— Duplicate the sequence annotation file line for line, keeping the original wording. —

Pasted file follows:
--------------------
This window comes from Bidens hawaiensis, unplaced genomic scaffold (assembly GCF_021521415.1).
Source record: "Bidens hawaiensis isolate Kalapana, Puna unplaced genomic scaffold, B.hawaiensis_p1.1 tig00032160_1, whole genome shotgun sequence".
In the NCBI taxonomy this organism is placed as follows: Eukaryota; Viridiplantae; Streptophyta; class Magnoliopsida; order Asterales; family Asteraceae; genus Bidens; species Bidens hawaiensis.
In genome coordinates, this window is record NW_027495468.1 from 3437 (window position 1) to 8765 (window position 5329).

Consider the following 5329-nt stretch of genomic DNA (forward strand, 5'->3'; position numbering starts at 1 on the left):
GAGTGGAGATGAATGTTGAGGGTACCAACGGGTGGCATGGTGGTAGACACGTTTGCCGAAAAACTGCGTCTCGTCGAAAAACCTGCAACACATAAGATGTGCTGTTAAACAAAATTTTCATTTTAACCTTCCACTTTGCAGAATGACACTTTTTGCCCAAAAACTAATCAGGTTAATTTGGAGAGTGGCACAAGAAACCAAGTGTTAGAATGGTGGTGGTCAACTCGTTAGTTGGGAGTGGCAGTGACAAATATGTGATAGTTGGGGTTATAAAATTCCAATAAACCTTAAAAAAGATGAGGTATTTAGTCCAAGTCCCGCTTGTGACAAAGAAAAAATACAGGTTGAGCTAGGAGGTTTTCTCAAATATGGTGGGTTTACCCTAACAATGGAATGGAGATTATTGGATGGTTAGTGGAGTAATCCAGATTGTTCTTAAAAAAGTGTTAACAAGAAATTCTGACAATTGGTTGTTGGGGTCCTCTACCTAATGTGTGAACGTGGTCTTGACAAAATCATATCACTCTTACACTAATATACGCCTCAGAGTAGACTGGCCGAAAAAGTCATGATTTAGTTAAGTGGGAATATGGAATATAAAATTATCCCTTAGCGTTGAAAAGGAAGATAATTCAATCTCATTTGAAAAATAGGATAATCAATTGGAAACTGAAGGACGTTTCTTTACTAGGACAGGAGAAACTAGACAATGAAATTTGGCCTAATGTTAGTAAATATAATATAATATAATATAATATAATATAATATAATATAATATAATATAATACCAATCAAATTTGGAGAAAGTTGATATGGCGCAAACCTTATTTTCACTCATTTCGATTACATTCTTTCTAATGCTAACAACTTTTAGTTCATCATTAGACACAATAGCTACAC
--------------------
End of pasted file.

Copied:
This window comes from Bidens hawaiensis, unplaced genomic scaffold (assembly GCF_021521415.1).
Source record: "Bidens hawaiensis isolate Kalapana, Puna unplaced genomic scaffold, B.hawaiensis_p1.1 tig00032160_1, whole genome shotgun sequence".
In the NCBI taxonomy this organism is placed as follows: Eukaryota; Viridiplantae; Streptophyta; class Magnoliopsida; order Asterales; family Asteraceae; genus Bidens; species Bidens hawaiensis.
In genome coordinates, this window is record NW_027495468.1 from 3437 (window position 1) to 8765 (window position 5329).

Consider the following 5329-nt stretch of genomic DNA (forward strand, 5'->3'; position numbering starts at 1 on the left):
GAGTGGAGATGAATGTTGAGGGTACCAACGGGTGGCATGGTGGTAGACACGTTTGCCGAAAAACTGCGTCTCGTCGAAAAACCTGCAACACATAAGATGTGCTGTTAAACAAAATTTTCATTTTAACCTTCCACTTTGCAGAATGACACTTTTTGCCCAAAAACTAATCAGGTTAATTTGGAGAGTGGCACAAGAAACCAAGTGTTAGAATGGTGGTGGTCAACTCGTTAGTTGGGAGTGGCAGTGACAAATATGTGATAGTTGGGGTTATAAAATTCCAATAAACCTTAAAAAAGATGAGGTATTTAGTCCAAGTCCCGCTTGTGACAAAGAAAAAATACAGGTTGAGCTAGGAGGTTTTCTCAAATATGGTGGGTTTACCCTAACAATGGAATGGAGATTATTGGATGGTTAGTGGAGTAATCCAGATTGTTCTTAAAAAAGTGTTAACAAGAAATTCTGACAATTGGTTGTTGGGGTCCTCTACCTAATGTGTGAACGTGGTCTTGACAAAATCATATCACTCTTACACTAATATACGCCTCAGAGTAGACTGGCCGAAAAAGTCATGATTTAGTTAAGTGGGAATATGGAATATAAAATTATCCCTTAGCGTTGAAAAGGAAGATAATTCAATCTCATTTGAAAAATAGGATAATCAATTGGAAACTGAAGGACGTTTCTTTACTAGGACAGGAGAAACTAGACAATGAAATTTGGCCTAATGTTAGTAAATATAATATAATATAATATAATATAATATAATATAATATAATATAATATAATACCAATCAAATTTGGAGAAAGTTGATATGGCGCAAACCTTATTTTCACTCATTTCGATTACATTCTTTCTAATGCTAACAACTTTTAGTTCATCATTAGACACAATAGCTACAC